The Rock & Roll Hall of Fame Foundation released its 2017 list of nominees for possible induction into the Rock & Roll Hall of Fame in Cleveland, Ohio next spring. As usual, the list elicits a tsunami of hot takes as people debate the merits of each of the otherwise worthy nominees. The Reverend has taken a pretty firm stance on the Hall of Fame in years past, and this new list of nominees is no different.

I’ve offered my own takes below on who should get inducted – and who shouldn’t be inducted – into the Rock & Roll Hall of Fame; if you think differently, please feel free to state your case in the comments section below. Keep in mind that beyond the performers listed below, a number of worthy artists remain unconsidered for the Rock Hall, including the Moody Blues, Humble Pie, Motörhead, Jason & the Scorchers, Roxy Music, and King Crimson, to name a few. Also remember that the Reverend is a lifelong rockist and an old fart raised during the classic rock era of the 1970s…the music really was better back in the day, and this perspective is reflected in my picks below...

Yes to Yes!

What makes an artist or band “worthy” for induction to the Rock & Roll Hall of Fame? I’m not sure what Rolling Stone magazine founder Jann Wenner and the Rock & Roll Hall of Fame Foundation’s guidelines are (the Foundation has little to do with the physical Hall of Fame in Cleveland but chooses who is inducted), but here’s my take. A Hall of Fame artist should possess agreed-upon talent (by industry, critics, and fans); exerted influence on the evolution of the genre; push the musical envelope creatively; and while commercial success isn’t a necessity, in combination with the above traits, it adds to an artist’s legacy. By these standards, there’s really no damn good reason why British prog-rock legends Yes aren’t already in the Hall of Fame.

Now, my friend and colleague Martin Popoff has literally written the book on Yes and has previously argued in favor of their induction, so it’s unlikely that I’ll add much to this discussion. For both their groundbreaking creative endeavors in progressive rock, and their amazing commercial run of Top 10 albums during the 1970s (Fragile, Close To The Edge, Relayer, and Going For The One remain enduring, influential works), Yes has earned their induction. The band’s virtuoso musical talents through the years – singer Jon Anderson; guitarists Peter Banks, Steve Howe and Trevor Rabin; bassists Chris Squire and Trevor Horn; keyboardists Tony Kaye, Rick Wakeman, and Patrick Moraz; and drummers Bill Bruford and Alan White – defined a genre and inspired several generations of musicians to follow.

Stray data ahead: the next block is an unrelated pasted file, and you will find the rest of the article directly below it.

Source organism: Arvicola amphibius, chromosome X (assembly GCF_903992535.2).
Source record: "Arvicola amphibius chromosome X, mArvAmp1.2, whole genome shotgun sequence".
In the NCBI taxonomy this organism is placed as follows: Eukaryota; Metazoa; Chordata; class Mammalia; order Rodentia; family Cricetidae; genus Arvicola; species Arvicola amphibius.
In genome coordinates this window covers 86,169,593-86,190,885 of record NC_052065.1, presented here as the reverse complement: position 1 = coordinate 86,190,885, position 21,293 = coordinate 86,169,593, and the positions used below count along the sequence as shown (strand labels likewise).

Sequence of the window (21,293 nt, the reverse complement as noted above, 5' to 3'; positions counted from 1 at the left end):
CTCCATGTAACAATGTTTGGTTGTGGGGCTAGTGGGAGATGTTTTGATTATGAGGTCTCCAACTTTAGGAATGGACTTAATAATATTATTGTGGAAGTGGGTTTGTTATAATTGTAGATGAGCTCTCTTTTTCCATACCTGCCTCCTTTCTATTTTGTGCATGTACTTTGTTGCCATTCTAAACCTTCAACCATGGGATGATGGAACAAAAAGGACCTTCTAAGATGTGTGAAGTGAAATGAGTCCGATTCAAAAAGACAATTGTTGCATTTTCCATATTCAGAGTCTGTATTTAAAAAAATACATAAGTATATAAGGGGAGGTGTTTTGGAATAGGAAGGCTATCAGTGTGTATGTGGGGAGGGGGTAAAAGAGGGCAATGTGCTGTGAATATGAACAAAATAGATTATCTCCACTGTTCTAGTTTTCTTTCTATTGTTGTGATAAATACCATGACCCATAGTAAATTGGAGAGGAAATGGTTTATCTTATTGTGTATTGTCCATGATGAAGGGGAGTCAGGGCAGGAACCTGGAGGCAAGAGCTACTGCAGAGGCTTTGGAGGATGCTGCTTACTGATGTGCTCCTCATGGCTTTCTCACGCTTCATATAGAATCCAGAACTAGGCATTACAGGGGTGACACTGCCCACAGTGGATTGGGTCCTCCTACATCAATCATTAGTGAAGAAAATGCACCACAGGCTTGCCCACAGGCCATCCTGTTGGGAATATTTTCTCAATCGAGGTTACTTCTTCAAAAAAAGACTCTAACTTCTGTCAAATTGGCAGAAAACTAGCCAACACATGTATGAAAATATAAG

Detroit’s almighty MC5 are a conundrum, another band that should have already received induction into the Rock Hall. Yes, they only released three albums during their fast-burning career, but they made a lot of noise and arguably helped create both punk rock and heavy metal. If fellow Motor City madman the Stooges are in (inducted 2010), so too should the MC5. Pearl Jam’s nomination was a gimmee, and the band’s status and importance during the Grunge era are unparalleled. Pearl Jam brought arena-conquering muscle and sinew back to rock ‘n’ roll after the (mostly) wimpy ‘80s, and their pro-consumer actions on behalf of their fans is the icing on the cake.

The Zombies deserve induction, not only for their outstanding early body of work, but also for the enduring influence of those albums. The J. Geils Band are on the bubble for me – I love the band, and those early albums (their 1970 self-titled debut, 1971’s The Morning After, 1972’s Live: Full House, and 1973’s Bloodshot) offer a high-octane fusion of blues and rock that was as influential at the time as the Paul Butterfield Blues Band was a decade earlier. Sensing changes in the musical currents, the J. Geils crew beat fellow travelers ZZ Top to the line, albums like 1978’s Sanctuary, 1980’s Love Stinks, and 1981’s Freeze-Frame mixing radio-friendly synth-pop into the band’s heady brew of R&B and blues influences and scoring on the charts. Call ‘em the “poor man’s Aerosmith” if you will, but I’d put ‘em in...

MC5 photo by Leni Sinclair
The MC5

No to Hip-Hop & Pop

As I’ve argued many times, it’s called the “Rock & Roll Hall of Fame” for a reason, and no matter their contributions to art, music, or film, hip-hop and pop artists should never be inducted. If it’s a “pop culture” hall of fame, then drop the pretense and call it such. Otherwise, cut out these gratuitous nominations made in the name of some sort of false diversity. For instance, somebody on the nominating committee really wants to see Chic inducted so they’re back on the ballot again this year. They shouldn’t be inducted for the sole reason that they aren’t a rock band by any stretch of the imagination. Yes, main man Nile Rodgers produced a great record for David Bowie, but that’s just not enough to make the cut. Sorry, Chic lovers...